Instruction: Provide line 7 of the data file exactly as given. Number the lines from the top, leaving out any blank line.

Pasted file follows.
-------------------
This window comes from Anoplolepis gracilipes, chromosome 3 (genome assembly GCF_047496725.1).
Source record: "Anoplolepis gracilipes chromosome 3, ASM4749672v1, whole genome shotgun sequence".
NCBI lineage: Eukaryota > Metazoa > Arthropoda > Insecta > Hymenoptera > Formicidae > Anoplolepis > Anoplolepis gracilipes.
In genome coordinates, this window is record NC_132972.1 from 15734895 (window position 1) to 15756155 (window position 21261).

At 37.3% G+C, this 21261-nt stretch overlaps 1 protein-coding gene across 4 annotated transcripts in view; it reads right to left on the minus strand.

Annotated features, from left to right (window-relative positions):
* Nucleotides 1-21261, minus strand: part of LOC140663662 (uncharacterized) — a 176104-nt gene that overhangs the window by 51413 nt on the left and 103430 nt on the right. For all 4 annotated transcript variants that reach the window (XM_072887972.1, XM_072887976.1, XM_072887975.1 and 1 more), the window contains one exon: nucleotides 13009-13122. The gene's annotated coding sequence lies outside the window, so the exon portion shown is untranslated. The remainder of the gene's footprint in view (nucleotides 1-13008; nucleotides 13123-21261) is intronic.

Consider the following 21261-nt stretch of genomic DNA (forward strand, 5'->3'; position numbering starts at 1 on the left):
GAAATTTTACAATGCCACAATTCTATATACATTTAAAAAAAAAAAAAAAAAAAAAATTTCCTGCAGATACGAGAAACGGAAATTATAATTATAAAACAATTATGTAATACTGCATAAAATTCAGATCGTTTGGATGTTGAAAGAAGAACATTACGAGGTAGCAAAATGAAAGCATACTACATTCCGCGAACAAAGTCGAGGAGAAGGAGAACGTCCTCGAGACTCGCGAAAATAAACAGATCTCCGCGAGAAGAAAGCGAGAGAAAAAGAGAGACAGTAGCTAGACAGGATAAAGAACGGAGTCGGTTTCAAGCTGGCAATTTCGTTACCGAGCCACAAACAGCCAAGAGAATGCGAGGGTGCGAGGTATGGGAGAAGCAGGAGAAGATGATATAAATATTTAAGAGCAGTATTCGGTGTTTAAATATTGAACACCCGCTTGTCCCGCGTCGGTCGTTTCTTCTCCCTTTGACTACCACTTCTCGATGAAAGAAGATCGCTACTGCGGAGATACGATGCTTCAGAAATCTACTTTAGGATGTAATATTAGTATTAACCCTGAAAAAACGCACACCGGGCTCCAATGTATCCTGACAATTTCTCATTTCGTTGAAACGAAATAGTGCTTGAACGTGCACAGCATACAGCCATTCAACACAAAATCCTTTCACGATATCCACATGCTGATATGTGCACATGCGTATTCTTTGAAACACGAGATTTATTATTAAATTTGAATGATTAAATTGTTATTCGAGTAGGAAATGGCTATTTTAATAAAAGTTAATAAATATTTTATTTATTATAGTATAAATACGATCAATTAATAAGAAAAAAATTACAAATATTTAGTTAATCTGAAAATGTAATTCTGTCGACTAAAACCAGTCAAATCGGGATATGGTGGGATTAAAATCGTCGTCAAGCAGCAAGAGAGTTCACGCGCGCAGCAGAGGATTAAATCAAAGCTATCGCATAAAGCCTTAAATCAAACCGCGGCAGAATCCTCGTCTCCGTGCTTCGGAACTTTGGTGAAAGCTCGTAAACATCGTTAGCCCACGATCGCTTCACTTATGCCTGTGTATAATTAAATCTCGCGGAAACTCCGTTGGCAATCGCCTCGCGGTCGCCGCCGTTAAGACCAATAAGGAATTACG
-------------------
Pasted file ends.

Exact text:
* Nucleotides 1-21261, minus strand: part of LOC140663662 (uncharacterized) — a 176104-nt gene that overhangs the window by 51413 nt on the left and 103430 nt on the right. For all 4 annotated transcript variants that reach the window (XM_072887972.1, XM_072887976.1, XM_072887975.1 and 1 more), the window contains one exon: nucleotides 13009-13122. The gene's annotated coding sequence lies outside the window, so the exon portion shown is untranslated. The remainder of the gene's footprint in view (nucleotides 1-13008; nucleotides 13123-21261) is intronic.